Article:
United States General Accounting Office Washington, D.C. 20648 National Security and International Affairs Division B-27681 1 August 6, 1997 The Honorable William S. Cohen The Secretary Of Defense Subject: Program Status: Naval Surface Fire Support Dear Mr. Secretary: The Navy admits that it currently has no credible surface fire capabilities to support forced-entry from the sea and inland operations by Marine Corps and Army forces. To address this deficiency, the Navy has initated a two-phased Naval Surface Fire Support program. We reviewed this research and development program, with the objectives of (1) determining the status of the Navy’s near-term phase, consisting of a modified 5-inch gun, extended-range guided munition, and warfare control system, and (2) identifying issues surrounding the long-term phase, which is needed to address currently stated requirements. The purpose of this letter is to provide the results of our review. We are making no recommendations. BACKGROUND Since 1992, when it retired the last of its battleships, the Navy’s surface fire support capabilities have been limited to 5-inch/54 caliber guns and munitions that lack adequate range, accuracy, and lethality. Targeting and fire control are still done manually, and the Navy acknowledges that the communications links between fire I support ships and their customers are inadequate. A growing threat from sea- skimming antiship missiles is forcing fire support ships to operate at ever increasing ranges from shore, further limiting the utility of existing guns. The Navy plans to address its surface fire support capability deficiencies in two phases, near- (scheduled completion by fiscal year 2001) and long-term (time frame still being defined). During the near-term phase, the Navy is deve!oping (1) a modified version of the 5-inch gun currently used on surface combatant ships, (2) an extended range guided 5-inch munition, and (3) a shipboard surface fire support warfare control system consisting of computer resources and communication interfaces designed to automate battle management functions. Using these new systems, the Navy expects to be able to accurately engage shore targets to a range of lo-63 nautical GAO/NSIAD-97- 179R Naval Surface Fire Support B-2768.1 1 miles. The Navy said it is pursuing the near-term phase because it offers the fastest and least expensive way to improve surface fire support. In the long-term phase, the Navy plans to develop a 155-millimeter vertical gun for advanced ships (VGAS) with an extended range guided munition and adapt the Army Tactical Missile System and/or the Navy Standard Missile for land attack missions. RESULTS IN BRIEF The near-term phase of the Naval Surface Fire Support program is on schedule. However, technical issues may delay achievement of operational capabilities scheduled for fiscal year 2001, the required date. The full capabilities of the near-term program will not be available until the Naval Surface Fire Support warfare control system is defined and funded. The near-term phase of the program is not expected, or designed, to fully meet surface fire support requirements recently established by the Marine Corps, but the long-term phase is intended to address them. The long-term phase has not been fully defined. Funding uncertainties exist for both the near- and long-term phases of the Naval Surface Fire Support program. THE NEAR-TERM PHASE IS ON TRACK BUT COULD EXPERIENCE DELAYS Development of the modified 5-inch gun and the extended-range guided munition is currently on track. Navy and contractor officials have acknowledged that the schedule is optimistic, but they express confidence that it can be achieved by the date of fiscal year 2001, as directed by the Chief of Naval Operations. There are technical risks associated with concurrent development of the components of the extended-range guided munition that must be able to survive the launch pressures from the gun. For example, the rocket motor and motor casing development is high risk, as the propellant charge could damage the motor or the motor casing when the gun is fired. If the rocket motor casing needs to be reinforced, it may limit the amount of propellant that can be packed into the projectile, which may reduce its range. A number of risk reduction designs are being developed and tested. The Naval Surface Fire Sunnort Warfare Control System is Still Being Defined The modified 5-inch gun and extended range guided munition can be employed without the warfare control system. However, unless the warfare control system is developed, the capabilities of the modified 5-inch gun and extended range guided munition cannot be fully integrated with other weapons. The warfare control system is still being defined, and only draft operational requirements have been produced. Its envisioned capabilities are generally referenced in the NSFS program mission needs statement. The warfare control system will be placed in the Advanced Tomahawk 2 GAO/NSIAD-97- 179R Naval Surface Fire Support B-2768 11 Weapons Control System. Eventually, it is expected to be integrated with the AEGIS’ combat system. Because the warfare control system will not be available for some time, the Navy plans to adapt the Army’s Automated Deep Operations Coordination System software to perform automated Naval Surface Fire Support mission planning and control functions as an interim solution. According to program officials, this adaptation is expected to be available by the time the modified gun and extended range guided munition are fielded. Funding; Uncertainties Mav Delav Program Execution A number of funding issues may delay the near-term phase and attainment of required operational capabilities. Development of the modified 5-inch gun and the extended range guided munition is currently funded. However, no funds have been identified for procurement and, depending on the number of modified guns and munitions eventually produced, unprogrammed procurement costs could be significant. Ship modifications to accommodate the modified gun are only partly funded. At this time, no funds have been identified for development of the warfare control system. The Navy plan&o install the modified gun on the 26 new destroyers (DDG-51 class) which it plans t’i, build. The Navy is developing one prototype gun and 570 extended- range gun munitions. The Naval Center for Cost Analysis has estimated the research and development cost to produce the prototype gun and the 570 munitions at about $179 million. The estimated total cost of the near-term phase depends on the number of modified 5-inch guns and munitions that are eventually procured. The costs of procuring 27 modified guns (includes one training gun) is about $366 million (average unit cost of $12.35 million) and 8,000 extended range guided munitions is about $359 million. Operational and support costs for 20 years are estimated to be an additional $444 million. The Navy had originally planned to install the modified guns on new destroyers and to backfit selected existing ships, but funding problems may force it to limit installation of the modified guns to new ships. However, a backfit program is again being considered. If a decision is reached to backfit the modified gun onto 61 additional ships, according to a Navy official responsible for program resources, an additional $862 million over a 3-year period will be needed for ship modification and integration. The added cost of procuring extended range guided munitions for these 61 ships could be about $2.6 billion, depending on the price of the munition at the time of procurement. ‘An integrated shipboard weapon system that combines computers, radars, and missiles to provide a defense umbrella for surface ships. The system is capable of automatically detecting, tracking, and destroying airborne, seaborne, and land-launched weapons. 3 ’ GAO/NSIAD-97- 179R Naval Surface Fire Support B-27681 1 While specific funding has been identified for developing the modified gun and extended range guided munition, no specific funding has been identified for development of the warfare control system. For fiscal year 1997, a Navy office responsible for program resources has set aside about $2 million for warfare control system experiments and demonstrations and, according to its officials, may make an additional $6 million available. The fiscal year 1995-97 design and construction contracts for eight ships were awarded before the modified 5-inch gun design was defined. Only the cost of installing the first preproduction gun on the first of eight new destroyers is funded within the near- term phase. The cost of modifying the seven follow-on ships remains unfunded and must be paid by either the Navy’s ship construction program (during construction) or ’ other Navy procurement funds (post-construction) at approximately twice the cost. Design and construction contracts for the remaining 18 ships have not been awarded. DECISIONS ABOUT THE LONG-TERM PHASE HAVE NOT BEEN MADE The long-term phase of the Naval Surface Fire Support program is intended to comply with the Navy’s cost and operational effectiveness analysis recommendation’ and to address Marine Corps requirements that will not be met by the modified 5-inch gun and extended range guided munition development program. However, this phase is still being defined. As we reported in 1995, the Navy’s cost and operational effectiveness analysis recommended development of a 155-millimeter gun, in combination with missiles, as the best solution for meeting Naval Surface Fire Support requirements.2 To that end, the long-term phase is intended to address those recommendations as well as requirements recently established by the Marine Corps, the Navy’s primary surface fire support customer. Although the Marine Corps has endorsed the near-term phase, it recently outlined . additional surface fire support requirements that the modified 5-inch gun and extended range guided munition will not provide. These requirements include a capability for delivering a large volume of sustained fire against a variety of targets, a larger payload for increased lethality, a range beyond the 63 nautical miles expected of the 5-inch extended range guided munition, and supporting command and control systems that will enable the safe integration of fire support provided by a variety of sea-, &r-, and land-based weapons. The Marine Corps also expressed concerns that at extended ranges the munition’s lengthy time of flight would limit its responsiveness to calls for 2Naval Surface Fire Sunnort: Navv’s Near-Term Plan Is Not Based on Sufficient Analysis (GAO/NSIAD-95- 160, May 19, 1995). 4 GAO/NSIAD-97-179R Naval Surface Fire Support B-27681 1 fire support. The Army is also a potential customer of naval surface fire support, but according to a responsible official, it has not developed any requirements. As described by Navy officials, key elements of the long-term phase would include developing a 155-millimeter gun system and adapting the Army Tactical Missile System and/or the Navy Standard Missile for land-attack missions. By fiscal year 2003, the missile variants are planned to achieve initial operational capability and a vertical gun is to be demonstrated. The Navy plans to equip the next class of surface combatants, the DD-21 class, with vertical guns beginning about fiscal year 2008. The extended range guided munition technologies being developed within the near- term phase, along with technologies being examined by several separately funded advanced technology demonstration projects, are expected to be applicable in the long- term phase to develop other guided projectiles, including 155-millimeter and larger versions. Despite these plans, Navy officials cautioned that no decision has been made on the specific weapon types or mix that may be developed during this program phase. The Naval Surface Fire Support program resource sponsor has proposed retiring seven older ships and using the savings generated by that action to fund the long-term phase. However, the Navy has not committed to this proposal. Except for about $4 million for vertical gun and $3 million for Navy Tactical Missile System development, the long-term phase is unfunded. However, according to a Navy official, the Five-Year Defense Plan contains about $611 million for the long-term phase. AGENCY COMMENTS In commenting on a draft of this letter, the Department of Defense (DOD) generally concurred with the information presented. (See App. I) DOD also provided some technical suggestions and we have incorporated them in the text where appropriate. We are sending copies of this letter to appropriate congressional committees; the Secretaries of the Army and the Navy; the Commandant of the Marine Corps; and the Director, Office of Management and Budget. We will make copies available to others on request. Please contact me at (202) 5 12-4383 if you or your staff have any questions concerning this letter. Sincerely yours, Katherine V. Schinasi Associate Director, Defense Acquisitions Issues Enclosure 5 GAO/NSIAD-97-179R Naval Surface Fire Support OFFICE OF THE UNDER SECRETARY OF DEFENSE 3000 DEFENSE PENTAGON WASHlNCTON DC 20301-3000 ACQUISITION AND TECHNOLOGY 2 :! JUL 1997 Ms. Katherine V. Schinasi AssociateDirector, DefenseAcquisition Issues National Security and International Affairs Division U.S. GeneralAccounting Offtce Washington,D.C. 20548 Dear Ms. Schinasi: This is the Departmentof Defense(DOD) responseto the General Accounting Office (GAO) draft report, “Status of Naval Surface Fire Support,”datedJuly 3. 1997 (GAO Code 707 176 / OSD Case 1407). The Departmenthas reviewed the report and’generally concurs;W e have separatelyprovided suggestedtechnicalchangesfor clarification and accuracy. The Departmentappreciatesthe opportunity to comment of the draft report. Sincerely, George R. Schneiter Director Strategic and Tactical Systems Enclosure 6 (707176) G?O/'NSm97-179R Naval !Xu-face Fire slllmppart Ordering Information The first copy of each GAO report and testimony is free. Additional copies are $2 each. Orders should be sent to the following address, accompanied by a check or money order made out to the Superintendent of Documents, when necessary. 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Program Status: Naval Surface Fire Support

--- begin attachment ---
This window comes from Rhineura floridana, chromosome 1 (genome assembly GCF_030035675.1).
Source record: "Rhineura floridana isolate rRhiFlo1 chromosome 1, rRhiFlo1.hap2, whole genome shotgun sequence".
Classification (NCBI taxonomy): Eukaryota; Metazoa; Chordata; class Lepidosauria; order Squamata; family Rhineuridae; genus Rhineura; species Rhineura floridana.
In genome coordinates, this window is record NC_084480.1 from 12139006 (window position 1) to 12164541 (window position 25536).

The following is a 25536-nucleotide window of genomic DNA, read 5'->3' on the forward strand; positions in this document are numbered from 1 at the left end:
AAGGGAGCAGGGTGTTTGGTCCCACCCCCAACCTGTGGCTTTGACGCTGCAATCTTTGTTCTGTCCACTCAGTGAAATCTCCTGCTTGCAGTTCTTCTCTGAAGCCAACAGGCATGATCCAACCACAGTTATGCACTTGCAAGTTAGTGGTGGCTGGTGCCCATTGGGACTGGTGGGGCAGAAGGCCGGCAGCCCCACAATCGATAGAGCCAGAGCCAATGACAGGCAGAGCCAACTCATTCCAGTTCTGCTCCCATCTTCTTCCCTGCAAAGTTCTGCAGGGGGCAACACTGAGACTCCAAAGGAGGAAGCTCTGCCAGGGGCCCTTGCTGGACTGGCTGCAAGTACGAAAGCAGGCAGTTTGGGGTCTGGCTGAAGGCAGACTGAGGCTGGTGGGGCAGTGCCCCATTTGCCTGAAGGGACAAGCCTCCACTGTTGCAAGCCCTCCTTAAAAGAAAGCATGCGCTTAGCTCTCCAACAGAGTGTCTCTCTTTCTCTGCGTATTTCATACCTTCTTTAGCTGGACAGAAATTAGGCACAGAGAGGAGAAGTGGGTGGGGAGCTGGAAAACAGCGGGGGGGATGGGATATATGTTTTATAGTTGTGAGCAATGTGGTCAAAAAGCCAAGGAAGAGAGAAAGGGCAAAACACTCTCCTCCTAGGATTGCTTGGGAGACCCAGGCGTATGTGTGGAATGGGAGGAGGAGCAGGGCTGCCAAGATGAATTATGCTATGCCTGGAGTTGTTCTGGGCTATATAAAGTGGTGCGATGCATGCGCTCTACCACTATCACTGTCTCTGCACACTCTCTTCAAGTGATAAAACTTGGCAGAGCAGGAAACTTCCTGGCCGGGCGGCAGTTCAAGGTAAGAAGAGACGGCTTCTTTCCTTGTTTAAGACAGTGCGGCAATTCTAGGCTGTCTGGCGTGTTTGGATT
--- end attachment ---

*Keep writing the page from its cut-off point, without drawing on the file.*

Published by the Government Accountability Office on 1997-08-06.
Below is a raw (and likely hideous) rendition of the original report. (PDF)